Besides the work done by the actor and the technical elements of nō performance, the connection between the audience and performer is also of great importance in the writings of Zeami Motokiyo, an example being the way artists build upon the expectations, reactions, and taste of the audience. Zeami interprets the jo-ha-kyū rhythm as an essential structural and rhythmical principle in nō, which is why I analyze Shūgyoku tokka, his most informative teaching, in which he deals with jo-ha-kyū not just as a practical element of nō, but elevates it to a higher, more theoretical level. Based on the original text and translations of Tom Hare, J. Thomas Rimer, Yamazaki Masakazu, and commentary by Shelley Fenno Quinn, I examine what effect jo-ha-kyū can have on the audience – and find my answer in Zeami’s concept of fulfillment (jōju), which he deduces from jo-ha-kyū. As he connects these two concepts with the principle of interest (omoshiroki) I point to how important a role the process of recognition plays in nō. This paper is a shortened version of two chapters from the author’s doctoral dissertation: Jo-ha-kyū: Rhythm, Effect and Meaning in Traditional Japanese Nō Theatre. (Originally in Hungarian.)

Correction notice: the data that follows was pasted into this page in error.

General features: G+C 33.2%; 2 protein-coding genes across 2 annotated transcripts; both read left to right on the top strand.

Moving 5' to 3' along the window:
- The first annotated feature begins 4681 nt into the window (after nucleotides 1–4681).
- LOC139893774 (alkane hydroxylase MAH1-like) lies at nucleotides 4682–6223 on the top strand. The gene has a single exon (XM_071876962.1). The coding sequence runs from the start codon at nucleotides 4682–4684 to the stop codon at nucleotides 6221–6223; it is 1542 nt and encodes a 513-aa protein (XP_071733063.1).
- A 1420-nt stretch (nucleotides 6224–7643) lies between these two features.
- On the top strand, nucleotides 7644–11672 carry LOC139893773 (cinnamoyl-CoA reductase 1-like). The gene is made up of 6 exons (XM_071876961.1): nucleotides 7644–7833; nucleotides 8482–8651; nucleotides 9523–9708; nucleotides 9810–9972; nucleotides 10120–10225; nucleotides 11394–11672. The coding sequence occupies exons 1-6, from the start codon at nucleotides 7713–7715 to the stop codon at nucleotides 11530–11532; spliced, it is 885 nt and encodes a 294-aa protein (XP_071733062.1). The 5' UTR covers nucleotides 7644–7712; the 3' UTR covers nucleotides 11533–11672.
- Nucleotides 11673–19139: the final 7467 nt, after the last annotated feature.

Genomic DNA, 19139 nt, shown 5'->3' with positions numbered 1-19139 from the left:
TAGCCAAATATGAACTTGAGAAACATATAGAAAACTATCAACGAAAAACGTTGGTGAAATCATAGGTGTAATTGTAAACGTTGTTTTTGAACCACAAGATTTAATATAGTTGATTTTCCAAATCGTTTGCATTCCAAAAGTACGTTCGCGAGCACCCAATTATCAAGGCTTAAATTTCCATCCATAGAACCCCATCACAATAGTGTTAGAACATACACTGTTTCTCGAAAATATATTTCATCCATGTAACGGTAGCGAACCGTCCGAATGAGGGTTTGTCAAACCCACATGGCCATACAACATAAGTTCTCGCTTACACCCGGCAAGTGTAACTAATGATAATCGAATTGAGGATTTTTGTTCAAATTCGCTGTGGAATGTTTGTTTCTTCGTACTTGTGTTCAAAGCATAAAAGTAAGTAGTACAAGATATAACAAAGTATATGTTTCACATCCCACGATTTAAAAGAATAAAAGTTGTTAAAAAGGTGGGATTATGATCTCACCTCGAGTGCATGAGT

How to cite: Theatron 16, 2. sz. (2022): 94–107.
Cím/Title (HUN): Út a beteljesedéshez. A dzso-ha-kjú ritmus szerepéről a hagyományos japán nó-játékban Zeami Motokijo Súgjoku tokka című tanítása nyomán
Cím/Title (ENG): On the Way to Fulfillment – The Role of the Jo-Ha-Kyū Rhythm in Traditional Japanese Nō Theatre based on Zeami Motokiyo's Shūgyoku tokka
Keywords: nō, jo-ha-kyū, rhythm, Zeami Motokiyo, fulfillment